Box Office Preview: Does Anyone Remember Colin Farrell?

The month of August kicks off with an air of relief that things may start picking up at the box office after a weekend of moviegoers having other things keeping them busy, this week offers two movies hoping to kickstart the box office, one a proven commodity, the other a bit more of a risk.

We’ll start with the latter.

Underworld series and Live Free or Die Hard director Len Wiseman’s remake of the sci-fi action thriller Total Recall (Sony) is Colin Farrell’s first big studio action movie since Michael Mann’s Miami Vice way back in the summer of 2006, and it’s likely to be the only other movie in theaters besides Christopher Nolan’s The Dark Knight Rises that holds any interest for male moviegoers. The original Total Recall directed by Paul Verhoeven, based on the Philip K. Dick short story “We Can Remember It for You Wholesale,” was Arnold Schwarzenegger’s second movie to gross $100 million and while it wouldn’t lead to a franchise like the “Terminator” or “Predator” movies, it’s still remembered fondly by sci-fi fans over a certain age.

Science fiction has been a mixed bag at the box office with hits like District 9 and Prometheus being countered with disappointments like the recent John Carter, and that’s doubly true with movies based on Philip K. Dick stories, which tend to be too heady for mainstream moviegoers. The most recent Dick adaptation was The Adjustment Bureau, starring Matt Damon and Emily Blunt, which grossed $62 million domestically (and double that amount worldwide). Ten years ago, Steven Spielberg and Tom Cruise teamed for 2002’s Minority Report (also starring Farrell!) but that star power wasn’t enough to help that open over $35 million, although it did end up grossing $135 million. Either way, this seems like a good vehicle for Farrell to make his return to action. Last year, Farrell starred in the R-rated comedy hit Horrible Bosses in a very different role, then played the villain in DreamWorks’ failed Fright Night remake, but he previously starred in Neal Moritz’s movie version of S.W.A.T., another August release, which opened with $37 million and grossed $117 million domestically. Farrell is joined by Jessica Biel who hasn’t appeared in a summer action movie since 2010’s The A-Team and then scattered movies beforehand, but the movie’s ringer is Wiseman’s wife Kate Beckinsale, who recently returned to the Underworld franchise which grossed $162 million worldwide.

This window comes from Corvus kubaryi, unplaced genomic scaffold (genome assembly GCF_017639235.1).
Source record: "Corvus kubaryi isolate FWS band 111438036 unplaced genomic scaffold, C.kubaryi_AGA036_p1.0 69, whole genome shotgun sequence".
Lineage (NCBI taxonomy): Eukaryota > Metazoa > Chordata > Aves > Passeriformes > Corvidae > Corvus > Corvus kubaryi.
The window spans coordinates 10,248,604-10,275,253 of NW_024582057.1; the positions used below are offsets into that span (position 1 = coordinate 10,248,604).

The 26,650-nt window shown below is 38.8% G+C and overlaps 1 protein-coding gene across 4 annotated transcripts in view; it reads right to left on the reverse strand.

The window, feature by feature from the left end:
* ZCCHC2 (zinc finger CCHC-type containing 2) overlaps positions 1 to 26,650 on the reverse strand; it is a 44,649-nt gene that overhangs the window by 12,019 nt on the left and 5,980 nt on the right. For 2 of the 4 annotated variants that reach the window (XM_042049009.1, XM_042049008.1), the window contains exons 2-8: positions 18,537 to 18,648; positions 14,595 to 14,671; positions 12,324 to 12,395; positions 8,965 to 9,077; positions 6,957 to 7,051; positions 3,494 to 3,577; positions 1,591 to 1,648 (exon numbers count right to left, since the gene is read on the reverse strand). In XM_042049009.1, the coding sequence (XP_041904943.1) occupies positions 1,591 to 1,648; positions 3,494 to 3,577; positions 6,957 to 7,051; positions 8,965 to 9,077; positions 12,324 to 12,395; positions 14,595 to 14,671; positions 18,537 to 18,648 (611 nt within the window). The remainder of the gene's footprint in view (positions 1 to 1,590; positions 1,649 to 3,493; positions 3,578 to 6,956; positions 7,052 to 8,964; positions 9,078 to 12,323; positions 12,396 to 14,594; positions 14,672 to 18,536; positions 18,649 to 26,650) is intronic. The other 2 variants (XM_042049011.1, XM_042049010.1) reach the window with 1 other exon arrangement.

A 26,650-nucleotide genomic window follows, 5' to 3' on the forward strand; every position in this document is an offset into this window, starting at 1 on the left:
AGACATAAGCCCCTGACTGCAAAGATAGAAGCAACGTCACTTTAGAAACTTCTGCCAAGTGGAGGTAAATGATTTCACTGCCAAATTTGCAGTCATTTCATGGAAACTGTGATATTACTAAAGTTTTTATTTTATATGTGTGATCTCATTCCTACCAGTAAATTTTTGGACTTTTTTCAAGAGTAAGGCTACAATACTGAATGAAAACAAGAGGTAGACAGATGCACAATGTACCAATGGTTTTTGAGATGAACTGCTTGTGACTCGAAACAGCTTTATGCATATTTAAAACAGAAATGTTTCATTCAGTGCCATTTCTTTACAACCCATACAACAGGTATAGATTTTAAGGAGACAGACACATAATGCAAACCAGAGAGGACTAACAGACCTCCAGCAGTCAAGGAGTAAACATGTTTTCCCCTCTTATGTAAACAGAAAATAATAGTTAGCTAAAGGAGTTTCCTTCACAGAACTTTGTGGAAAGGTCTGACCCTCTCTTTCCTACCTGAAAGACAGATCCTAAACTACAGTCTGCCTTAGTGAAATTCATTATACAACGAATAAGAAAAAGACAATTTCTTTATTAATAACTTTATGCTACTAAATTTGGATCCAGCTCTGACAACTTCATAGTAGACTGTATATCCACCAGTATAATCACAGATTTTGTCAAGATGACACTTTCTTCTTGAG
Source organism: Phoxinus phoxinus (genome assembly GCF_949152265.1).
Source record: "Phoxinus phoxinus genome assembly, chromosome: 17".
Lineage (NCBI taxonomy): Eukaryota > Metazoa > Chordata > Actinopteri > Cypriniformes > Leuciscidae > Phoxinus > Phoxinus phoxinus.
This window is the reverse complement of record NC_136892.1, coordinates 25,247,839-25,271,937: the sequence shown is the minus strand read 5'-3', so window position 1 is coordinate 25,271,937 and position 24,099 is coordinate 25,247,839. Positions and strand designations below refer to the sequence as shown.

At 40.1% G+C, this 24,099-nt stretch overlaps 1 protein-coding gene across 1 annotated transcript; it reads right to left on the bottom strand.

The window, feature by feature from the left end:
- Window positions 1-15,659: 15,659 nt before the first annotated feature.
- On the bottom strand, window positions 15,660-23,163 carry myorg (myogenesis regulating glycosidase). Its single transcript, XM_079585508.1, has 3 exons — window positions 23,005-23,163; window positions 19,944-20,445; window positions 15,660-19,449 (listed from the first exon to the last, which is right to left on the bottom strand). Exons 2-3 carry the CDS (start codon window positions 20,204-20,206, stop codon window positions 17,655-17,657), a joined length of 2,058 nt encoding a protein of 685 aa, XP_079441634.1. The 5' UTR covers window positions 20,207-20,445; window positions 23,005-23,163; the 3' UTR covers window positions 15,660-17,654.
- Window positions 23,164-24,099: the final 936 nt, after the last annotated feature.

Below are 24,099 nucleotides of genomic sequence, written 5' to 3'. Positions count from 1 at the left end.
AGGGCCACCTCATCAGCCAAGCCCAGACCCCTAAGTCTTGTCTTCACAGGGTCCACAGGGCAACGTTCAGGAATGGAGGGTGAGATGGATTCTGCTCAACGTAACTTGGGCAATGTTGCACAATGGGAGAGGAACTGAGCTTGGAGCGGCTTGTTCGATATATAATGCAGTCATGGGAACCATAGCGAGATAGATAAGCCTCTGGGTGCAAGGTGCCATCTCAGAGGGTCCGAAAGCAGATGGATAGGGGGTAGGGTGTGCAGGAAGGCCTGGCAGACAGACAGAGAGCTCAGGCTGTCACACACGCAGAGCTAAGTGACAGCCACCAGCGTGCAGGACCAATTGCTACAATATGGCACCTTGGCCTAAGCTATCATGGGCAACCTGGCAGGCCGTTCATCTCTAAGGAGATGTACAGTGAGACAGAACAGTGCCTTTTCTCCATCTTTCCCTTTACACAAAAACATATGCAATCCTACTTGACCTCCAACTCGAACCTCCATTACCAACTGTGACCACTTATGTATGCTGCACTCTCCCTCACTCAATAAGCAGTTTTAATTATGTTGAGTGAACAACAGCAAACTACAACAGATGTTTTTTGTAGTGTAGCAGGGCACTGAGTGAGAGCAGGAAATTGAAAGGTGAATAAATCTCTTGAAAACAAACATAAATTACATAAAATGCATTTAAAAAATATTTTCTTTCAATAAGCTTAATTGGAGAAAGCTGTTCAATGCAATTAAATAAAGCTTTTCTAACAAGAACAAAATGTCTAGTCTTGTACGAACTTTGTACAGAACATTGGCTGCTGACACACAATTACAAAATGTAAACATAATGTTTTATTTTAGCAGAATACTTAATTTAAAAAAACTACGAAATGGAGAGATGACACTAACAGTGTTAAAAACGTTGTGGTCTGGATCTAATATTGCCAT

Obviously this is a movie with a lot of things going for it including a great cast and having the namebrand recognition of being a remake, but it also has a clever viral marketing campaign Sony has used to raise awareness of the movie, using the concept of Rekall in billboards and a subway poster campaign. Sony really lucked out this weekend when Universal decided to move The Bourne Legacy back a week, because that movie would have likely grabbed a lot of business that would have gone to their movie, but it still has to contend against the third week of The Dark Knight Rises and the repercussions of moviegoers possibly not being up for a violent movie after the shootings in Aurora. Any other time, this action movie would open to $40 million or more giving The Dark Knight Rises a run for the top spot although its likely to be heavily frontloaded to Friday and while it may still end up taking the top spot, it’s likely to be with less money, probably in the low $30 millions on its way to roughly $85 million or slightly more.


A successful family franchise gets a third installment with Diary of a Wimpy Kid: Dog Days (20th Century Fox), based on the popular kids’ books by Jeff Kinney, and being the first movie in the series to open in the summer, one would assume should help the threequel do well since school’s out. The original movie opened in March 2010 with $22.1 million on its way to $64 million and then the sequel Diary of a Wimpy Kid: Rodrick Rules opened a year later with $23.7 million, but then only grossed $52.7 million. While this one could do $20 million or more like the last two, the general apathy among moviegoers may keep this under that mark, although it shouldn’t end up too far behind the others for a solid third place.